So it’s not just you – I really have been popping up all over the place lately.
In what was an odd but fun (there’s a fitting life summary, actually…) stretch for me, I was interviewed several times over the past several days, twice for radio (on WBAL’s The Sipping Point and The Wine Crush with Laura Lawson – embedded below for your listening pleasure, if you consider me rambling about eating insects pleasurable, that is), and my Wined Down column starting running in earnest on Playboy.com.
So if you’re not already sick of me, I thought I’d share some of the video content I’ve been producing for the Wines.com blog.
I’ve had a lot of (odd) fun with that video material, the settings of which have had me interacting with winemakers, 100+ year old vines, and large mountain-dwelling mammals (that last one – understandably – didn’t make the cut for the Wines.com blog, but can still be viewed on their YouTube channel).
Anyway, while I’m dealing with the insane logistics of a rapid turn-around from Colorado to touring a large part of the wine regions spanning Australia (more on that one when I get a chance to poke my on-line head out from Down Undah!), here’s a run-down of the vids I’ve published for them so far, in the hopes that you’ll find some enjoyment out of them (and give me your feedback!):
Wine Crush with Laura Lawson
Actually, it’s not social media and wine that I’m going to be talking about here – it’s social media and engagement. Engagement with actual people who actually spend their actual hard-earned cash for the purpose of drinking actual wine…
It’s taken a while for me to respond to this plea for me to lighten up when it comes to social media’s place in the wine world. The delay is mostly due to me having been on the road, and otherwise waiting for the Universe to present a pertinent example of what I was talking about (it didn’t take long – more on that in a minute or two).
I’m not lightening up. If anything, I think we all should be making more of a fuss over this stuff, not less.
The best responses I can give to any challenge on the power of engagement in the wine world come from my own experiences. So let me talk to wine producers directly here for a minute or two (…or fifty), and share some of those experiences with them. It will sound harsh at times, but that’s because I keep hearing arguments that are the equivalent of telling me that my experiences didn’t happen, and I’m not a psychotic (at least, not yet) so there’s definitely something a bit screwed up here. And most of what I’m saying is not unique – it’s been said by others, I’m just culling many of the points together.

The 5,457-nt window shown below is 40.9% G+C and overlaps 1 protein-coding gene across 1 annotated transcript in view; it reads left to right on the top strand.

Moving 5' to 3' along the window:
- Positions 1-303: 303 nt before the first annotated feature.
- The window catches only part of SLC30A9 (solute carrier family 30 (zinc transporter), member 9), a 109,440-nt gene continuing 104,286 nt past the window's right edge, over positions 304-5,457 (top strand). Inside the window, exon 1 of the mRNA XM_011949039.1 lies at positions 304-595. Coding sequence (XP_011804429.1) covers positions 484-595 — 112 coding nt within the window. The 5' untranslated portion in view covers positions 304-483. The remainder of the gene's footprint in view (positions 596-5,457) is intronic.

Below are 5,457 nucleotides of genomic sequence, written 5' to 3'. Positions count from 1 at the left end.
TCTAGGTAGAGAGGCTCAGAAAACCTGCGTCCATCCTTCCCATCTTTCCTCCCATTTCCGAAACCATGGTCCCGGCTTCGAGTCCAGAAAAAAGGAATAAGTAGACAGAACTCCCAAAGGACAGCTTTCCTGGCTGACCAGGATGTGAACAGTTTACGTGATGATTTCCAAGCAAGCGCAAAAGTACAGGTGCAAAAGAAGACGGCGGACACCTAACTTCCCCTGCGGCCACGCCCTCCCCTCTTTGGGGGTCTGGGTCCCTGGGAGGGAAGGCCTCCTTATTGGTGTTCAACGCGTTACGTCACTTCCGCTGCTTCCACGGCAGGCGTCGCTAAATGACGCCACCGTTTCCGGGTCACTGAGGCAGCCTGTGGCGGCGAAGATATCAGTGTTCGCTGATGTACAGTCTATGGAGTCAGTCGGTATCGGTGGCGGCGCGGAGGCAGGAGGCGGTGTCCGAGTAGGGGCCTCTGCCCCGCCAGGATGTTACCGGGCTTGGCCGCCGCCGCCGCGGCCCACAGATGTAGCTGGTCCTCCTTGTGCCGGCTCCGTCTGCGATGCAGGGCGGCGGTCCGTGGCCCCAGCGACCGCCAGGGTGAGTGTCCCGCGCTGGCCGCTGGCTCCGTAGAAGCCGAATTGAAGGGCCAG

For those that don’t want to wade through the damn-near 1800 words that follow, the bottom line is this: if you are producing wine, and in this day and age you are letting someone like me (or any critic) dictate the majority of your brand message to current and potential customers in online engagement channels (twitter, facebook, etc.), then you need to audition for a Jim Henson Company project, because you’re acting like a Muppet…
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Apologies in advance if this video gets preachy or pedantic, but I’ve gotten a lot of questions from wine bloggers lately about how to increase following and engagement, and openly asked recently via twitter and facebook if this info. would be helpful to others (almost unanimously the answer was "Yes"). This is what has worked for me, your mileage may vary. So I hope you’ll take it as a sort-of “tough-luv” bit of well-meant advice, and let me (and everyone else!) know your thoughts!
I’m happy to announce what most of you reading this already know, which is that I’m now a featured contributor to the video blog on Wines.com. You can check out my first installment, in which I brave the wilderness of my backyard to talk about the brouhaha surrounding the Natural Wine movement.
The idea behind my vid series over at Wines.com is to take the concept I tried out in “simplifying” the world of Port in about 5 minutes of video, and use that compressed-and-pithy format to dissect other aspects of the wine world, wine biz and wine industry. It’s a paying gig – modest, but fun, and it’s great to be working with the team at Wines.com again, who are an amicable (and smart, particularly when it comes to leveraging social media to engage their customers) bunch.
Does this mean fewer episodes of the already-too-infrequent 1WineDude TV?
The short answer is, “yeah, sort of.”
BUT… having said that… the “sort of” part probably needs a bit of embellishment…
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